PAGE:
The U.S. State Department announced on Tuesday that it has designated the new leader of ISIS, Amir Muhammad Sa’id Abdal-Rahman al-Mawla, a Specially Designated Global Terrorist (SDGT).
Americans are now prohibited from engaging in any transactions with al-Mawla, who is also known as Hajji Abdallah, ‘Abdul Amir Muhammad Sa’id Salbi and Abu-‘Umar al-Turkmani, under the designation. Al-Mawla took over as the ISIS leader after U.S. special forces killed his predecessor, Abu Bakr al-Baghdadi, on Oct. 26.
“Today’s announcement is part of a larger comprehensive effort to defeat ISIS that, in coordination with the Global Coalition to Defeat ISIS, has made significant progress,” the State Department wrote in the announcement, adding that it has “completely destroyed ISIS’s so-called ‘caliphate.'”
“We are taking the fight to its branches and networks around the world,” the announcement added. “This whole-of-government effort is destroying ISIS in its safe havens, denying its ability to recruit foreign terrorist fighters, stifling its financial resources, countering the false propaganda it disseminates over the internet and social media, and helping to stabilize liberated areas in Iraq and Syria so the displaced can return to their homes and begin to rebuild their lives.”
Al-Mawla was active in ISIS’s predecessor, al-Qai’da in Iraq, according to the announcement. In ISIS, he rose through the ranks to become Deputy Amir and helped drive and “attempt to justify the abduction, slaughter, and trafficking of Yazidi religious minorities in northwest Iraq and oversees the group’s global operations.”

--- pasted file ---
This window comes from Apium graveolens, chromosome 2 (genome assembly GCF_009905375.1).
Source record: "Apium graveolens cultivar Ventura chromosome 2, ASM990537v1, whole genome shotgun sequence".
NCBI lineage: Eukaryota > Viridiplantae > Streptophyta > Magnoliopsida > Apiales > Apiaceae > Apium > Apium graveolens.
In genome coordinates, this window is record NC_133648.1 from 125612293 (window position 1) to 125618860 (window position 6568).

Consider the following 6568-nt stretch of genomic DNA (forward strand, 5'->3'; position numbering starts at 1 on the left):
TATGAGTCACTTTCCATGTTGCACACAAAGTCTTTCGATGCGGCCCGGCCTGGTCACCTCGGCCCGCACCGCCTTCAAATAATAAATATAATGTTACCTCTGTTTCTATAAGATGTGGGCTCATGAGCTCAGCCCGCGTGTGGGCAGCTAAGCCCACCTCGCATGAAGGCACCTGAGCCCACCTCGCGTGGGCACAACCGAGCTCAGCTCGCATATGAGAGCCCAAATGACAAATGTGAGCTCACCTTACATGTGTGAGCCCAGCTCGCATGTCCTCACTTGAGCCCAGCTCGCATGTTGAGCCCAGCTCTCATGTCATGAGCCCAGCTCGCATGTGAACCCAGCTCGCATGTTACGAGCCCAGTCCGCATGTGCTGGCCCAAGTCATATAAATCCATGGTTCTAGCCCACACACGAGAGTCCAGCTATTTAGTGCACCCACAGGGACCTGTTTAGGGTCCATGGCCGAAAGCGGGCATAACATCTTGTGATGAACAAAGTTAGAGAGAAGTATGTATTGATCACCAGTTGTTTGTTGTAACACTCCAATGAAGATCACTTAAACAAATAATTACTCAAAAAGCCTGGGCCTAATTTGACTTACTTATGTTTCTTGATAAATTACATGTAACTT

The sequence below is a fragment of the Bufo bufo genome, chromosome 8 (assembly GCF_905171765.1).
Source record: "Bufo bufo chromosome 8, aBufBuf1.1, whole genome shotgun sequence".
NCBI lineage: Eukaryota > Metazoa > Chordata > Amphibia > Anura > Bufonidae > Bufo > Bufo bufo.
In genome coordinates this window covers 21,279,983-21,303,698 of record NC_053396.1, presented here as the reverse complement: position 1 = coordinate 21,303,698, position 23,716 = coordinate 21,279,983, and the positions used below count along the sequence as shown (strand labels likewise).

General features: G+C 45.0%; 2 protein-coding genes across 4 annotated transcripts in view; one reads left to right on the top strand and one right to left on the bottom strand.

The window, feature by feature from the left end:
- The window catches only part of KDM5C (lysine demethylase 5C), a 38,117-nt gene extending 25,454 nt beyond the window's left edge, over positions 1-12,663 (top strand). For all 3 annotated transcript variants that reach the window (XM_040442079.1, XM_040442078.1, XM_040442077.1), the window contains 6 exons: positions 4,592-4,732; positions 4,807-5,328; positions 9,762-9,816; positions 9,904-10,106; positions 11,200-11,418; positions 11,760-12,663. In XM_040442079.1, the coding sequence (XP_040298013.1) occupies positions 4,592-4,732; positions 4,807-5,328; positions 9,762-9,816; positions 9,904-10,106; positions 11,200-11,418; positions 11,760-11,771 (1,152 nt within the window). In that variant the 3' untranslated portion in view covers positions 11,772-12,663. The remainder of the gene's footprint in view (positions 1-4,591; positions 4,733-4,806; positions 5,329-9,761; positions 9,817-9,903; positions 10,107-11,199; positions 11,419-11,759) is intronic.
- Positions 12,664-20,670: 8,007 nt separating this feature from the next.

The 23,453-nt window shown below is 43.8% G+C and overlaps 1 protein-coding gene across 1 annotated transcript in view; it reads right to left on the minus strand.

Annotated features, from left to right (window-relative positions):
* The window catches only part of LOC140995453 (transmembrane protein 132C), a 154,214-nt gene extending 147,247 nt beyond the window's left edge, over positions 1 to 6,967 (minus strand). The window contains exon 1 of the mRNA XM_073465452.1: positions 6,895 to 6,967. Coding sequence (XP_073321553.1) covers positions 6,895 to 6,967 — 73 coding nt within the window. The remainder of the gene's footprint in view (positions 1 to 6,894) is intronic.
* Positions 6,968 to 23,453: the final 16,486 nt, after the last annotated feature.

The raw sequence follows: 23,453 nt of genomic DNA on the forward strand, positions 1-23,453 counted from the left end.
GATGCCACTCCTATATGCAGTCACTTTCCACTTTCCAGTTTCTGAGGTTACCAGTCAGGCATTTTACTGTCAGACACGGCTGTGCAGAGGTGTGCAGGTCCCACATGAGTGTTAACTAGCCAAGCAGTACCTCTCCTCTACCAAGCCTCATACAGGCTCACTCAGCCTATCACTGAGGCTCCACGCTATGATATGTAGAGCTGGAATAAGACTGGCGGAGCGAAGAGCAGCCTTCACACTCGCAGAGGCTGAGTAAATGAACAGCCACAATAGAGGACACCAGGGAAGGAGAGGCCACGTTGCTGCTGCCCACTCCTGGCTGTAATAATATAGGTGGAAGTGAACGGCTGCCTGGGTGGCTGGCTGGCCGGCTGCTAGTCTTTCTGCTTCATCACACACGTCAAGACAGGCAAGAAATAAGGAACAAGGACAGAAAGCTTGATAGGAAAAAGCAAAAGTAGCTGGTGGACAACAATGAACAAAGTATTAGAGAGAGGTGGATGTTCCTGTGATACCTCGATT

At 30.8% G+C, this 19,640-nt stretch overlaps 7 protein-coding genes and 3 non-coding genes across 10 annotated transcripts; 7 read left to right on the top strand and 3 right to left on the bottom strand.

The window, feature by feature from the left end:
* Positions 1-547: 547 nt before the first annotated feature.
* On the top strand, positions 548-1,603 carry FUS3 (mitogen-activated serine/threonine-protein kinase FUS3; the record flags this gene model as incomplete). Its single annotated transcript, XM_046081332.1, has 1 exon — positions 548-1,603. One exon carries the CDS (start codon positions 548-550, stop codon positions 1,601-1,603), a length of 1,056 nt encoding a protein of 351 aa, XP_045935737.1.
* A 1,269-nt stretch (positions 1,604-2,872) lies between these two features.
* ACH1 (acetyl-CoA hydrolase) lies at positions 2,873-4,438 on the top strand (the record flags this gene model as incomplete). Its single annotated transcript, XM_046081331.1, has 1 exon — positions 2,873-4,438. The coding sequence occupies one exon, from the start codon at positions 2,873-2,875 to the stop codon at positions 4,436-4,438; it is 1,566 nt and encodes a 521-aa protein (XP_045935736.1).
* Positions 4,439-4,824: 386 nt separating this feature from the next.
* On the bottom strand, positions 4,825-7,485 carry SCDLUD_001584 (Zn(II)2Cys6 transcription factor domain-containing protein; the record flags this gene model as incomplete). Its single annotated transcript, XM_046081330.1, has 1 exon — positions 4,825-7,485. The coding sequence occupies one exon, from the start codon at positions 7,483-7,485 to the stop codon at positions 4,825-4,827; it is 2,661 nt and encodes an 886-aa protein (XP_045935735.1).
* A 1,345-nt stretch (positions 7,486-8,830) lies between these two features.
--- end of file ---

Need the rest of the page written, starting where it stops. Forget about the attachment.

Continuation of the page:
In 2014, when the terrorist group first became aggressively active, ISIS quickly conquered 36,000 square miles of territory from Aleppo to Baghdad. By 2016, U.S. officials estimate they had lost more than 40 percent.
Although ISIS has lost much of its territorial holdings since President Donald Trump took office, it has been able to recruit many new members. According to a Kurdish leader who witnessed the militant group’s first rise and fall, ISIS has double the number of fighters it had in 2014.
“ISIS is still very much intact,” said Masrour Barzani, the prime minister of Iraqi Kurdistan. “Yes, they have lost much of their leadership. They have lost many of their capable men. But they’ve also managed to gain more experience and to recruit more people around them. So they should not be taken lightly.”
While the Middle East is under reconstruction from the damage ISIS caused, many people are remain displaced, according to Barzani. That could lead to more dispossessed Muslims in the region to consider joining the terror group.
“If people are jobless, if people are hopeless, if people have no security, if people have no opportunity, if there is no political stability, it’s always easy for terrorist organizations to manipulate local populations,” Barzani said. “ISIS is a by-product. So as long as these factors are still valid, there will always be either ISIS or something similar to ISIS.”